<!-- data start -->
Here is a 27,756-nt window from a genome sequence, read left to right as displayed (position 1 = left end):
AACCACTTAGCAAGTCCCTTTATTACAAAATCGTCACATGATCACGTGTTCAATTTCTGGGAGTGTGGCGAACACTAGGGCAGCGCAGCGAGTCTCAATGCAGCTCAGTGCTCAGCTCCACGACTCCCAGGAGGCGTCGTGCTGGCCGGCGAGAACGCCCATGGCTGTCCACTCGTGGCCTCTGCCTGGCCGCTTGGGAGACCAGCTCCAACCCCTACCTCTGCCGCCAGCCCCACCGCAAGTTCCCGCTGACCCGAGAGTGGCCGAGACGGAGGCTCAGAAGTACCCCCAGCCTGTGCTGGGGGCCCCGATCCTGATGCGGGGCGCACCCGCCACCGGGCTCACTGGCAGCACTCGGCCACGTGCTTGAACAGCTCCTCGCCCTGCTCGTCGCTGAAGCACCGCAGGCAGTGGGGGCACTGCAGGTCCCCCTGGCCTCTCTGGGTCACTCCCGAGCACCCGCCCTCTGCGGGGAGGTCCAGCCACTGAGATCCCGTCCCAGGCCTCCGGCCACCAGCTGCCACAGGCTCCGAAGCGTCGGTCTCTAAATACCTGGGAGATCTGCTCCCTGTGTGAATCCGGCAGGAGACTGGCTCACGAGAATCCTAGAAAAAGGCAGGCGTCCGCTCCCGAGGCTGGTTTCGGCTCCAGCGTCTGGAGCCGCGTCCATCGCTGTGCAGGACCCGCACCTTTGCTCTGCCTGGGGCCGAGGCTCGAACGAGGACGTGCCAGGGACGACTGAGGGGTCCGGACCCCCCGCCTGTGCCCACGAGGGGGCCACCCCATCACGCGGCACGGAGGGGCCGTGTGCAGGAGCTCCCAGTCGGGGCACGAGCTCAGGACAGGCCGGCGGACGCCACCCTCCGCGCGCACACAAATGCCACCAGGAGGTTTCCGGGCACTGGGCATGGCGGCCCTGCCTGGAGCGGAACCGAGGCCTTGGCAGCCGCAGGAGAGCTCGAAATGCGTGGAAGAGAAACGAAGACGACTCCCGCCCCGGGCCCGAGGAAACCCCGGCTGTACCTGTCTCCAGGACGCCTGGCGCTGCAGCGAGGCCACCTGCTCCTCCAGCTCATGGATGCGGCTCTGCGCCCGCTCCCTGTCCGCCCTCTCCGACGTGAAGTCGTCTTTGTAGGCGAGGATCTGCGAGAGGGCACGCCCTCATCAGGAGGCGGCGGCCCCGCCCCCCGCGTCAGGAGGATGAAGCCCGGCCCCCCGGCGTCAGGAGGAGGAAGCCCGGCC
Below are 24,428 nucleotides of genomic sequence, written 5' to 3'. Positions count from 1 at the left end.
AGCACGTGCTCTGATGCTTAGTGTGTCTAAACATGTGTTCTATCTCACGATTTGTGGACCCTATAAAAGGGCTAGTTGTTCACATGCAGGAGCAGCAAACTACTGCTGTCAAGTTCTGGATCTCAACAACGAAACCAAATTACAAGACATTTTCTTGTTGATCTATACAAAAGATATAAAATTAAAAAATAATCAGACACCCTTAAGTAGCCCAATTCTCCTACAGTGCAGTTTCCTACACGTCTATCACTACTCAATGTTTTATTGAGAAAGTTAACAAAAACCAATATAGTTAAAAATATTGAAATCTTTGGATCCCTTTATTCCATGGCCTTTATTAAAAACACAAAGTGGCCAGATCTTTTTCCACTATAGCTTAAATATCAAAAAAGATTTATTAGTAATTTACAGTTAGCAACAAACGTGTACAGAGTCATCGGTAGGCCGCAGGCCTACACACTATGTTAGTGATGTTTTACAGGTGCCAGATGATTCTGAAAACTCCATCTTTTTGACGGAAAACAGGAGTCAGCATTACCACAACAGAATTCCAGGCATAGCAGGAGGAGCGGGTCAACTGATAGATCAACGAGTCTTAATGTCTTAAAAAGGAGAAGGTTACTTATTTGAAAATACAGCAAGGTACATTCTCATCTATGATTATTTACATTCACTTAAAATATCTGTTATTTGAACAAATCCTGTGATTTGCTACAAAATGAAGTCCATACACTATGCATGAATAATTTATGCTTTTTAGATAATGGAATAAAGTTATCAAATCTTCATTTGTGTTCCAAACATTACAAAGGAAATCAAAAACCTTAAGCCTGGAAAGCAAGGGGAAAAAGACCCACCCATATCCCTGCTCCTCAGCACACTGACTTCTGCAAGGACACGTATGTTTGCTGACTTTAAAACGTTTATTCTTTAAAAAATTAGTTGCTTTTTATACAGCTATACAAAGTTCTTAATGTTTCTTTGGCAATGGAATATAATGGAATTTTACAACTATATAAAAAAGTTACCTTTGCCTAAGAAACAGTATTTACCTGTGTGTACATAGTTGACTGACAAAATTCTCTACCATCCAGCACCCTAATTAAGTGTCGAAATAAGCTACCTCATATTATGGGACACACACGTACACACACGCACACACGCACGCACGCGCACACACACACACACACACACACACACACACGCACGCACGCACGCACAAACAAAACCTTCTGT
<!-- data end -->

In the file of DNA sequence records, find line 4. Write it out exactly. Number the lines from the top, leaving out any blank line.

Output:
AGCACGTGCTCTGATGCTTAGTGTGTCTAAACATGTGTTCTATCTCACGATTTGTGGACCCTATAAAAGGGCTAGTTGTTCACATGCAGGAGCAGCAAACTACTGCTGTCAAGTTCTGGATCTCAACAACGAAACCAAATTACAAGACATTTTCTTGTTGATCTATACAAAAGATATAAAATTAAAAAATAATCAGACACCCTTAAGTAGCCCAATTCTCCTACAGTGCAGTTTCCTACACGTCTATCACTACTCAATGTTTTATTGAGAAAGTTAACAAAAACCAATATAGTTAAAAATATTGAAATCTTTGGATCCCTTTATTCCATGGCCTTTATTAAAAACACAAAGTGGCCAGATCTTTTTCCACTATAGCTTAAATATCAAAAAAGATTTATTAGTAATTTACAGTTAGCAACAAACGTGTACAGAGTCATCGGTAGGCCGCAGGCCTACACACTATGTTAGTGATGTTTTACAGGTGCCAGATGATTCTGAAAACTCCATCTTTTTGACGGAAAACAGGAGTCAGCATTACCACAACAGAATTCCAGGCATAGCAGGAGGAGCGGGTCAACTGATAGATCAACGAGTCTTAATGTCTTAAAAAGGAGAAGGTTACTTATTTGAAAATACAGCAAGGTACATTCTCATCTATGATTATTTACATTCACTTAAAATATCTGTTATTTGAACAAATCCTGTGATTTGCTACAAAATGAAGTCCATACACTATGCATGAATAATTTATGCTTTTTAGATAATGGAATAAAGTTATCAAATCTTCATTTGTGTTCCAAACATTACAAAGGAAATCAAAAACCTTAAGCCTGGAAAGCAAGGGGAAAAAGACCCACCCATATCCCTGCTCCTCAGCACACTGACTTCTGCAAGGACACGTATGTTTGCTGACTTTAAAACGTTTATTCTTTAAAAAATTAGTTGCTTTTTATACAGCTATACAAAGTTCTTAATGTTTCTTTGGCAATGGAATATAATGGAATTTTACAACTATATAAAAAAGTTACCTTTGCCTAAGAAACAGTATTTACCTGTGTGTACATAGTTGACTGACAAAATTCTCTACCATCCAGCACCCTAATTAAGTGTCGAAATAAGCTACCTCATATTATGGGACACACACGTACACACACGCACACACGCACGCACGCGCACACACACACACACACACACACACACACACGCACGCACGCACGCACAAACAAAACCTTCTGT